Around 700 migrants were moved to the Manston centre following a petrol bomb attack on another such venue in Dover.
The immigration minister Robert Jenrick said on Tuesday he had been left “speechless” by the safety problems at the overcrowded site, which had recently suffered from outbreaks of diphtheria and scabies.
Find out below what the Manston immigration centre is and why it’s facing these issues.
What is the centre?
The Manston immigration centre opened in February 2022 to process the migrants who arrived in the UK on small boats.
The Home Office intended to hold the migrants at the centre for up to five days while they underwent security checks. The migrants would then be moved into accommodation, usually a hotel.
Migrants who did not pass the security check would be moved to immigration detention centres.
Clandestine Channel Threat Commander Dan O’Mahoney said opening the centre “was a recognition of the fact that the facilities that we had on the docks site down in Dover were not sufficient to deal with the volumes we thought we were going to experience this year”.
He also said: “The aim was to run a site that had between 1,000 and 1,600 people passing through it every day, and that all of those checks would be completed in under 24 hours. For a large part of this year, that is exactly how it was operating, and you will have seen that.”
Where is Manston migrant centre?
The Manston immigration centre is on the former Defence Fire Training and Development Centre site, next to Manston International Airport.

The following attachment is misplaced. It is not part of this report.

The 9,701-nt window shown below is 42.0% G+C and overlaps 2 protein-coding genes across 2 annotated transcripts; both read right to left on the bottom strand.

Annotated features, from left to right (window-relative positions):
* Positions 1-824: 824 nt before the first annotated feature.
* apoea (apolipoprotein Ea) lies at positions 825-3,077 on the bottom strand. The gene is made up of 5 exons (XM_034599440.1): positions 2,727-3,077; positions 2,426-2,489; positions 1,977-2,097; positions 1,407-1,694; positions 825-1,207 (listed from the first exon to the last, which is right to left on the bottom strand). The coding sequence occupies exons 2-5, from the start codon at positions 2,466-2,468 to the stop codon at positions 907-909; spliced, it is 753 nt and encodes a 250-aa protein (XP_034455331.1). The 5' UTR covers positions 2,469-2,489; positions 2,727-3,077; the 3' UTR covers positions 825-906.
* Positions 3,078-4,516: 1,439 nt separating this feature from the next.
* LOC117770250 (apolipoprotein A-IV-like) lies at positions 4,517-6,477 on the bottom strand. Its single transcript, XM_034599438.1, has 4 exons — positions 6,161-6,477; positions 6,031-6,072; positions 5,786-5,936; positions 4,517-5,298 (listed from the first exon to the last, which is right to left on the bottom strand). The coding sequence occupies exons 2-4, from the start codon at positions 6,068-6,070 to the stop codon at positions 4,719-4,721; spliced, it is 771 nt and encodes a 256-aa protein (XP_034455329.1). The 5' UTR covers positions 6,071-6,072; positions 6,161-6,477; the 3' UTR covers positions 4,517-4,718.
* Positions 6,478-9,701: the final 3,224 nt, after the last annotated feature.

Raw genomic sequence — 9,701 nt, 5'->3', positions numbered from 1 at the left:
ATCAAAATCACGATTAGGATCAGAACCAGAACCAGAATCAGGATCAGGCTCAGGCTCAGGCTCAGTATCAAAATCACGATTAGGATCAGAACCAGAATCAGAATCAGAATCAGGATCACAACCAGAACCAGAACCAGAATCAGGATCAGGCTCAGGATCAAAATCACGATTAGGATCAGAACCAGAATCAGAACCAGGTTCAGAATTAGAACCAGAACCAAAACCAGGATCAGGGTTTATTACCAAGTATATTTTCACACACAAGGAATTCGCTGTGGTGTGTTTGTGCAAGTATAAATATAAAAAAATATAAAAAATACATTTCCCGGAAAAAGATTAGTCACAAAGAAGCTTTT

Manston is a village in Kent, south-east England. It is north-west of Ramsgate, south of Margate and about 20 miles north of Dover.
What are the problems with it?
Conservative MP Roger Gale has said there were around 4,000 migrants at the centre, which he described as being “overwhelmed”.
Some migrants are having to spend longer at the centre due to a lack of accommodation.
Mr O’Mahoney said: “As the year went on, it became increasingly difficult to move people off the site, and we have had to increase the capacity of the site and then, necessarily, the length of time that people have been on the site, because we have not been able to move them out into asylum accommodation as quickly as we would have wanted to.”
PA news agency analysis of government figures shows that 7,961 people arrived in the UK after crossing the Channel in September.
What did Home Secretary Suella Braverman say about migrants?
The Home Secretary Suella Braverman has been criticised for the language she used to describe migrants.
In the House of Commons on Monday, Ms Braverman said: “The British people deserve to know which party is serious about stopping the invasion on our southern coast and which party is not.
“Let’s stop pretending they are all refugees in distress.”
Her comments were criticised by Mr Jenrick, who told Sky News: “In a job like mine, you have to choose your words very carefully.
“And I would never demonise people coming to this country in pursuit of a better life. I understand and appreciate our obligation to refugees.”
Labour’s shadow home secretary Yvette Cooper said: "No home secretary who was serious about public safety or national security would use highly inflammatory language on the day after a dangerous petrol bomb attack on a Dover initial processing centre."